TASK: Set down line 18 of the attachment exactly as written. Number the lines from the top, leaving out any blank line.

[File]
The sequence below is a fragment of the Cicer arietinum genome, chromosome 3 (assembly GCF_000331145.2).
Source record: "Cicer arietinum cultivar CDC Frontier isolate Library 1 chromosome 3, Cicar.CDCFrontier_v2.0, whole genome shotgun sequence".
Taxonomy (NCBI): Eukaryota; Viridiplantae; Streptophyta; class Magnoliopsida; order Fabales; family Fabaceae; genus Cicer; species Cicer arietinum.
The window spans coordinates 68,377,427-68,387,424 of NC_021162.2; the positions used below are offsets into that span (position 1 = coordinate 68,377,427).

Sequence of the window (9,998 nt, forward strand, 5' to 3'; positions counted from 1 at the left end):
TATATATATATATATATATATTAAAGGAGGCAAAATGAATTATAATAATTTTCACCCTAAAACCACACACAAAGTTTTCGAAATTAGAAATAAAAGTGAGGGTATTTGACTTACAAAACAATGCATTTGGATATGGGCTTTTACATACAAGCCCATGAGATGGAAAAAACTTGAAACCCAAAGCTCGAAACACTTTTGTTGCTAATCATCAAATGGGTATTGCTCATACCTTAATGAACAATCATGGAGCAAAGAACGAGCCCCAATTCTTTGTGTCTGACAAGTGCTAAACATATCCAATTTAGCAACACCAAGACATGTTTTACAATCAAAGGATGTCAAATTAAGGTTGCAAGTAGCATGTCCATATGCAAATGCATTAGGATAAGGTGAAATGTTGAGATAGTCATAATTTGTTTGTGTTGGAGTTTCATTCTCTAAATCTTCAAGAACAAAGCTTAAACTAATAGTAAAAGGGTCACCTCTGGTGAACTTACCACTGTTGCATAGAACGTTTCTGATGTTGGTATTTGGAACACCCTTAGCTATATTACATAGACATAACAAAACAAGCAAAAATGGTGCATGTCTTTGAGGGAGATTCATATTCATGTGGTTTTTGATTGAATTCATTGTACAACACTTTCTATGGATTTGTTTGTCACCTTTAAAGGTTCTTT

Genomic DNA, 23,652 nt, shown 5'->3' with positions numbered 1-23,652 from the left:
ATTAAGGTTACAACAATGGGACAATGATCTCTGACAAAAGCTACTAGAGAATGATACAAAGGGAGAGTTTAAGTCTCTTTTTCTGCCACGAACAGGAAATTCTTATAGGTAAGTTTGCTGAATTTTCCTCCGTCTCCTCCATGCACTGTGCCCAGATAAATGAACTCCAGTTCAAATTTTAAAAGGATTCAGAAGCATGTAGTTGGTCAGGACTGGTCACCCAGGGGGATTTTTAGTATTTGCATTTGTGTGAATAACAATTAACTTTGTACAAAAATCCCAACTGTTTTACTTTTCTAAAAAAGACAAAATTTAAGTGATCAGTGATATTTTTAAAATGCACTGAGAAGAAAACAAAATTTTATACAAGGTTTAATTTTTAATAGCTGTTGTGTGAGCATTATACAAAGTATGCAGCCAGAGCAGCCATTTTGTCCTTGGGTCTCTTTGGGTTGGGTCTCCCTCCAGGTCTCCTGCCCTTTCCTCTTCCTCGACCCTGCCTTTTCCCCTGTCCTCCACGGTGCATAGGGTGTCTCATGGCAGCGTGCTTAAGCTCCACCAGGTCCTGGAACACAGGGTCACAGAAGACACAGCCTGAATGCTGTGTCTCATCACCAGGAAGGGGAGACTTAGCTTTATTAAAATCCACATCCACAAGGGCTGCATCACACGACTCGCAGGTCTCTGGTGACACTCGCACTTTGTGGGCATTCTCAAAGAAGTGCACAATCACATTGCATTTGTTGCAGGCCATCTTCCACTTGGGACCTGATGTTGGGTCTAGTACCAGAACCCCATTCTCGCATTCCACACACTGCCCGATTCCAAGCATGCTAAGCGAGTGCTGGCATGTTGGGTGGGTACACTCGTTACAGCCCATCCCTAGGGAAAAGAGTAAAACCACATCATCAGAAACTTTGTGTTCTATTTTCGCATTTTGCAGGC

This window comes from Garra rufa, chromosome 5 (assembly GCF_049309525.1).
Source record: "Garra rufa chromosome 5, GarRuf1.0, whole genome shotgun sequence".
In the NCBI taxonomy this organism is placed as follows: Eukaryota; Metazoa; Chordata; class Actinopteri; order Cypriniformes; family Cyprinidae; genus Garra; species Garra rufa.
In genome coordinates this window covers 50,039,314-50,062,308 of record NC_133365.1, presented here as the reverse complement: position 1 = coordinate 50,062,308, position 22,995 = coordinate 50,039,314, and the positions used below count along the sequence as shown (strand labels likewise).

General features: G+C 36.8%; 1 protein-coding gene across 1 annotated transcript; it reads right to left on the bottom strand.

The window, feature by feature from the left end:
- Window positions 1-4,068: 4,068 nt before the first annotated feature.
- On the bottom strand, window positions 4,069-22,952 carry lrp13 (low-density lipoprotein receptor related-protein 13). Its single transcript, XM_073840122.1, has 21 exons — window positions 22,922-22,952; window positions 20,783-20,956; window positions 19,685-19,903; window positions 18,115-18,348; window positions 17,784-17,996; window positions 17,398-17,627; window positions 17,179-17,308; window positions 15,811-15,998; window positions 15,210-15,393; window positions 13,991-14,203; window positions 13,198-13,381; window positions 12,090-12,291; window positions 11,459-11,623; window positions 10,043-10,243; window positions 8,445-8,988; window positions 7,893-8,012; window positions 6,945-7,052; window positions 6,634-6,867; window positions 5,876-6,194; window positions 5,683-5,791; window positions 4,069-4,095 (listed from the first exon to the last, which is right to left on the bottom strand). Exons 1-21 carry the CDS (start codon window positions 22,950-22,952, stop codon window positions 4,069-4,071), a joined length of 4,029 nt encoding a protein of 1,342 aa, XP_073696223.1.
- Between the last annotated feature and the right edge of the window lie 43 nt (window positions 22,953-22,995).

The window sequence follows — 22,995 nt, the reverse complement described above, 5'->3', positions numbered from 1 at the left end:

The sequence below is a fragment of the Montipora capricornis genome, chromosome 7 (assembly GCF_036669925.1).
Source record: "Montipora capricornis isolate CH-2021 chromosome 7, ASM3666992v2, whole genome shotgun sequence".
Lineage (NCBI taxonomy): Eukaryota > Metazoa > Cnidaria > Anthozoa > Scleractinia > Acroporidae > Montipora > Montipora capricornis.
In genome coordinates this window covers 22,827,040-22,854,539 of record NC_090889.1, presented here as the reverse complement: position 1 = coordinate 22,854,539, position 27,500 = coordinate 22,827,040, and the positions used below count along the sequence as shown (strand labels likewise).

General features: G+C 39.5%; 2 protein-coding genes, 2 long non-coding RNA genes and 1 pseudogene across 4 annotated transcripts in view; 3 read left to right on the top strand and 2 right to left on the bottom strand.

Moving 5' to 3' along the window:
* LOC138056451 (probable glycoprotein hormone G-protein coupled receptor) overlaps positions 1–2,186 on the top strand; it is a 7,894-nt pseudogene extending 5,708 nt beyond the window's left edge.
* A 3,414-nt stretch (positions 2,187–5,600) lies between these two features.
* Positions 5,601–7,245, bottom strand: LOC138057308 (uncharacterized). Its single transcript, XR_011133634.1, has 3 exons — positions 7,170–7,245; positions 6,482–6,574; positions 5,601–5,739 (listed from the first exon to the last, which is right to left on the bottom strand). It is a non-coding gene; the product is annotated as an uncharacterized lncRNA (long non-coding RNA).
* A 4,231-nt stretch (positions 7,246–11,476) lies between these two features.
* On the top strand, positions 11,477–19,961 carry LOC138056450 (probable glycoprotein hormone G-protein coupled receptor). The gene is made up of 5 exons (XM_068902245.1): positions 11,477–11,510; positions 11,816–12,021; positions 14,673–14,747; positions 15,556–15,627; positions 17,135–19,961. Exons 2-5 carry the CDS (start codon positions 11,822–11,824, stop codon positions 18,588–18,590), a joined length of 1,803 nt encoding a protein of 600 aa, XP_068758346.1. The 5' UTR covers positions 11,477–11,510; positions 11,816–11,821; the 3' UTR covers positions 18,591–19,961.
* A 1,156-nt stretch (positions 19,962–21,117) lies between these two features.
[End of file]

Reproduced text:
The window sequence follows — 22,995 nt, the reverse complement described above, 5'->3', positions numbered from 1 at the left end: